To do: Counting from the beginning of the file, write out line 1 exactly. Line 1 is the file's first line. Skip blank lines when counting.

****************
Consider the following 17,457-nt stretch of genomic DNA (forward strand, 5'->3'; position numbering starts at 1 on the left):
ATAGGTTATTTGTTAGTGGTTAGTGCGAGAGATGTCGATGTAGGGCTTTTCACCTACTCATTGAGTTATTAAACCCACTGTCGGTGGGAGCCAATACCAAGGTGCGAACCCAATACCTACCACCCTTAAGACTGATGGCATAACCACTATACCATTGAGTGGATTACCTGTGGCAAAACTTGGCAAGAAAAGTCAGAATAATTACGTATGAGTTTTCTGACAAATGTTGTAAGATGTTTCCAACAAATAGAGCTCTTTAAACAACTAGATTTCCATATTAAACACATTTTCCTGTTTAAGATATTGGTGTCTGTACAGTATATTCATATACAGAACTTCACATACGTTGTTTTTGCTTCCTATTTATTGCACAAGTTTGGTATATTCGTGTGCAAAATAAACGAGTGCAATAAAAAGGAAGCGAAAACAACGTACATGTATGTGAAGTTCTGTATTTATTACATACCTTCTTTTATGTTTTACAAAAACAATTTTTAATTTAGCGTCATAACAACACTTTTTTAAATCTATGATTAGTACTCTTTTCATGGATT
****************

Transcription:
Consider the following 17,457-nt stretch of genomic DNA (forward strand, 5'->3'; position numbering starts at 1 on the left):